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U.S. Army Site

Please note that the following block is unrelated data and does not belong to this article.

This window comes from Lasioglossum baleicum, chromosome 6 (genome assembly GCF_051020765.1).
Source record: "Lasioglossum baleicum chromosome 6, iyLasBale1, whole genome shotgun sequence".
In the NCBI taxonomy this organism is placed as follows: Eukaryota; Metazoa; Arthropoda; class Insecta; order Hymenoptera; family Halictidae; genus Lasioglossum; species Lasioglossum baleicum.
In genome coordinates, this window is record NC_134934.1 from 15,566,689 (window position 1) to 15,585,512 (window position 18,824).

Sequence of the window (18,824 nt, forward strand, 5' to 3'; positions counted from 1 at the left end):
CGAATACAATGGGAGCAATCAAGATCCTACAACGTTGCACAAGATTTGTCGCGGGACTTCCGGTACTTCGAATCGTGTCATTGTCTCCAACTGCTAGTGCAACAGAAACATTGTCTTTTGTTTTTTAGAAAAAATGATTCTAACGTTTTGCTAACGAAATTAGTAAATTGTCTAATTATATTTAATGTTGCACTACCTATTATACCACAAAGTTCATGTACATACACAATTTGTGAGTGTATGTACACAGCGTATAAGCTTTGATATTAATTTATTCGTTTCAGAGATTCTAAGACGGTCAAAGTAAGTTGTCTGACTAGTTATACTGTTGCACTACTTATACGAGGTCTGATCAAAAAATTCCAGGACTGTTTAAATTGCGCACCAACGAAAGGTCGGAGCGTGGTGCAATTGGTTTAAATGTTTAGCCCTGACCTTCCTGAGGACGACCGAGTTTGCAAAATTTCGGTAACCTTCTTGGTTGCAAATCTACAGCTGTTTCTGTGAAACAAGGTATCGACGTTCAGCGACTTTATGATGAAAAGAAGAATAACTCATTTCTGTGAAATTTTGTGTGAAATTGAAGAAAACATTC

Great Falls is the original intake for the Washington Aqueduct, the supply division of the District of Columbia water system. The Aqueduct facilities, built and operated by the U.S. Army Corps of Engineers, bring about 200 million gallons a day out of the Potomac, divert it through two conduits under MacArthur Boulevard, and treat it at the Dalecarlia and McMillan Water Treatment Plants. The original Aqueduct was built in the early 1860s by the Corps, and is still operated by the Corps. The city of Washington was served by a number of wells and springs for the first several decades of its existence. By 1802, the city was laying wooden pipes made of bored logs for supplying a few houses on Pennsylvania Avenue. But the main impetus for a reliable source of water for the city came from the need for adequate fire protection. Between 1832 and 1850, a number of studies for Congress indicated that springs and wells would not be adequate for the future growth and safety of the city. The British invasion of 1814 and burning of the White House had given evidence enough of that.